Integration does not appear to be high on the list of concerns for many of the SaaS vendors that I met...... In my opinion this is a significant oversight and one which goes against my experience in dealing with organisations looking to offer services to customers.
You see Cape Clear have been selling to organisations that offer "services" to their customers since we were founded - customers like JP Morgan and Alliance Trusts offering financial trading "services", organisations like Pearson Education offering outsourced college registration "services" and organisations like Workday or Mr Ted offering software as a "service". All of these organisations share a common challenge - making sure that their "service" is accessible to customers who wish to use it - and all of these organisations have identified the need for an integration platform to facilitate that access.
The reason is very simple - if your "service" is going to be more than a standalone information silo then it needs to get data to and from customers on-premise applications and external service providers. This necessity requires you to overcome challenges such as:
- Finding a common tranport for data communication
- Finding a common syntax for data exchange
- Ensuring that sensitive data remains secure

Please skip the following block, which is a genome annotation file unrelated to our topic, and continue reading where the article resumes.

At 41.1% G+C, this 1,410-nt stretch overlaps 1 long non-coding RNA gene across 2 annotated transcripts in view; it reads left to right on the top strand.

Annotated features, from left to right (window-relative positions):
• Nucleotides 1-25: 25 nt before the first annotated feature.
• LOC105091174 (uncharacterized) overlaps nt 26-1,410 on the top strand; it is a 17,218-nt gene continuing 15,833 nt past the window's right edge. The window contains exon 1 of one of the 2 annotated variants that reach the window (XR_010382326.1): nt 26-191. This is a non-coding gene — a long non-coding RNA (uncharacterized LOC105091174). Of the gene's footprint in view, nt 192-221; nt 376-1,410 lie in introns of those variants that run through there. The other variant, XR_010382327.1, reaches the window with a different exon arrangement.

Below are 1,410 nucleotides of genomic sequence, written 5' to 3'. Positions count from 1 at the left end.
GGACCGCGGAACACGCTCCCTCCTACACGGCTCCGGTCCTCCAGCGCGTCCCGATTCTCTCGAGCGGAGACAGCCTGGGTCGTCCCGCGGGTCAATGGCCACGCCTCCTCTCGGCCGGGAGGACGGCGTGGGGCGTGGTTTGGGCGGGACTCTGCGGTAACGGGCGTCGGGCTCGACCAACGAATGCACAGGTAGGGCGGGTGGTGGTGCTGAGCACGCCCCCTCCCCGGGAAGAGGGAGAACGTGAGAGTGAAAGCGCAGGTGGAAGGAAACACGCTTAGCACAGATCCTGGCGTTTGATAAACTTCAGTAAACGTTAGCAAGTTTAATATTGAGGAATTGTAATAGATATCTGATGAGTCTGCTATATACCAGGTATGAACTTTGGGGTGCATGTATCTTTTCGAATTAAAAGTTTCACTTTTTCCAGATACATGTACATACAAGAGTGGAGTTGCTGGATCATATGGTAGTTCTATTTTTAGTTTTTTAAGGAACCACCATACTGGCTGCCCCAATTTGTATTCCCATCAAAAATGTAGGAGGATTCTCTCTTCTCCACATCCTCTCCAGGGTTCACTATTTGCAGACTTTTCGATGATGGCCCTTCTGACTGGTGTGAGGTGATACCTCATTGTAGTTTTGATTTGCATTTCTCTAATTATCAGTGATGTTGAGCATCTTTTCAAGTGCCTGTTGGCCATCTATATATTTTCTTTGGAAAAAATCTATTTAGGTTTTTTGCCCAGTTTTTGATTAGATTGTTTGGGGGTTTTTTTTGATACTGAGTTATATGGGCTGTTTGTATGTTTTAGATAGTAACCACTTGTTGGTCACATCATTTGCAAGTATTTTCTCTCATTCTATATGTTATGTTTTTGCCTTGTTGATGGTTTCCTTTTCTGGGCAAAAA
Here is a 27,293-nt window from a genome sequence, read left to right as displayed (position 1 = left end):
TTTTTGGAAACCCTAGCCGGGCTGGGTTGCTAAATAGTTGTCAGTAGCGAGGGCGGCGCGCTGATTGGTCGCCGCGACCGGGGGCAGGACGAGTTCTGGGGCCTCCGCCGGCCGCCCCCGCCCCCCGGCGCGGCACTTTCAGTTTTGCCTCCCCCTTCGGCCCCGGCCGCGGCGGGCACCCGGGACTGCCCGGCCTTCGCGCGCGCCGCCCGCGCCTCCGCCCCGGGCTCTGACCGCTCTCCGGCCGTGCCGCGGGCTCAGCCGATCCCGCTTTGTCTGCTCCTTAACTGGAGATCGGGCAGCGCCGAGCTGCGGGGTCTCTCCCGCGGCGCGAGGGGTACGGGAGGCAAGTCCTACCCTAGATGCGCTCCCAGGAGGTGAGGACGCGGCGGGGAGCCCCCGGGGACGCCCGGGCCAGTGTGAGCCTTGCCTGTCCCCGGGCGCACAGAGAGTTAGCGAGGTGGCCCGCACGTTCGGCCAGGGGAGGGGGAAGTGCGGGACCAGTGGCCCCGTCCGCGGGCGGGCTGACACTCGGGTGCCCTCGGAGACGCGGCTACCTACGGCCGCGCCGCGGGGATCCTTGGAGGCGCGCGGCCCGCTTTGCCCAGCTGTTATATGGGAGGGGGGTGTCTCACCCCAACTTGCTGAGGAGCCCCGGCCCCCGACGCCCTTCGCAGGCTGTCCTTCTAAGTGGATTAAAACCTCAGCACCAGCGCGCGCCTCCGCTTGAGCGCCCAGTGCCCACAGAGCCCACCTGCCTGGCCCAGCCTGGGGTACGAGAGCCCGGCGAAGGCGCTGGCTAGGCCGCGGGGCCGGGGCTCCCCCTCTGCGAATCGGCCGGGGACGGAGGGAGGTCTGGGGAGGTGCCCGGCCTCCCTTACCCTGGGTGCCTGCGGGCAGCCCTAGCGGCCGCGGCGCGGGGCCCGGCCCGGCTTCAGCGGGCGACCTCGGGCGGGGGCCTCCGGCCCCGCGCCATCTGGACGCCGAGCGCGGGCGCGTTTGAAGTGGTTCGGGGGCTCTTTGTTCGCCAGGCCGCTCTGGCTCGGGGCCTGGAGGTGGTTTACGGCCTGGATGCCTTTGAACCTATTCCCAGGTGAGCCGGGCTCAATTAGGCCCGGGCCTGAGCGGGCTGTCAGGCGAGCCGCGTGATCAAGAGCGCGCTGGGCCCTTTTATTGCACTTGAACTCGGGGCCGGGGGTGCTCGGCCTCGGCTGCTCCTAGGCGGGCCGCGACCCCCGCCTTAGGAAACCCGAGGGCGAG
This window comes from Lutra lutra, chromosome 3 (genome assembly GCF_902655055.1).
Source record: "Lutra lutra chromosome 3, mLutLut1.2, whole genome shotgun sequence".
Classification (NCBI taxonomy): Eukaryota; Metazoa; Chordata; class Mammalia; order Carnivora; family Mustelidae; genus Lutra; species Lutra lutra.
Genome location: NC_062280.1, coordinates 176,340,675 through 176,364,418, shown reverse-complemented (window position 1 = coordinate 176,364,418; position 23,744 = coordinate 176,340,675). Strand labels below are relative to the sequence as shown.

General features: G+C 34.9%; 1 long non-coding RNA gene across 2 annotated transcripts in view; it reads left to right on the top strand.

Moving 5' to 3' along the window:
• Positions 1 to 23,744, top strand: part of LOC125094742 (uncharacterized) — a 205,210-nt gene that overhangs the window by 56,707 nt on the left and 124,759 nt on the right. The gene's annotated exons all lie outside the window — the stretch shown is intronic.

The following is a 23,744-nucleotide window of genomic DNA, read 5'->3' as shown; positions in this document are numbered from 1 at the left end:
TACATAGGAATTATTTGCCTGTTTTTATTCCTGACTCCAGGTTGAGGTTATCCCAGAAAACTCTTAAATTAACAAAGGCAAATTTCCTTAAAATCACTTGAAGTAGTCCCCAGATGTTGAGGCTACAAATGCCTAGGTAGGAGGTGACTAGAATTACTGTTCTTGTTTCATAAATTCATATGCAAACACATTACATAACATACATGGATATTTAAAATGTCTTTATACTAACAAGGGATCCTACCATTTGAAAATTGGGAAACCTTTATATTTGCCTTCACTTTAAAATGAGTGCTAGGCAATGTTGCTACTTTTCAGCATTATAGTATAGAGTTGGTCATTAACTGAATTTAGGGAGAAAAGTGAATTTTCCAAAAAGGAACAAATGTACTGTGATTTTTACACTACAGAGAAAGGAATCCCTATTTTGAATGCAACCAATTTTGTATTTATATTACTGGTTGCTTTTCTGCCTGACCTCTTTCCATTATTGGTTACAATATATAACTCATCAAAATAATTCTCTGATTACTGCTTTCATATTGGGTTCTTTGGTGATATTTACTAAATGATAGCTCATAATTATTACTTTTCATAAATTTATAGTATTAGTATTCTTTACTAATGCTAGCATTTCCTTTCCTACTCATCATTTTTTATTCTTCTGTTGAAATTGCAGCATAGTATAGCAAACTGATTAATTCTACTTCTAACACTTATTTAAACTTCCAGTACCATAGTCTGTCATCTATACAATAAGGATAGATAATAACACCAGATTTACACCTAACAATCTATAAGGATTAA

- Ensuring the integrity of business transactions
There are a number of strategies SaaS vendors have proposed to overcome these issues - the most common of which is the implementation of an API (e.g. Web Services interface) to the service - if a customer wishes to integrate with the SaaS application all they need to do is to conform to the defined API. I have also dubbed this the "Henry Ford" strategy because if the customer will not or indeed cannot conform to this interface then they cannot be a customer - to paraphrase "the customer can use any interface as long as it is WSDL".
Unfortunately conformance is not always an viable option available for SaaS users - there are various reasons why they may not be able to conform to the interface the SaaS vendor prescribes - these include:
- •Control - the economic buyer in the customer organisation may not have sufficient say in the development of the systems which need to be implemented - e.g. how much control does a purchasing manager have over the ERP system? Some of the systems which need to be integrated may be external to the customer in the first place!
- •Skills - the customer may not be very integration or WS-savvy. If the SaaS implementation looks complicated the customer may just make do.
- •Cost - The initial cost of integration may reduce or eliminate the ROI from using the SaaS software.•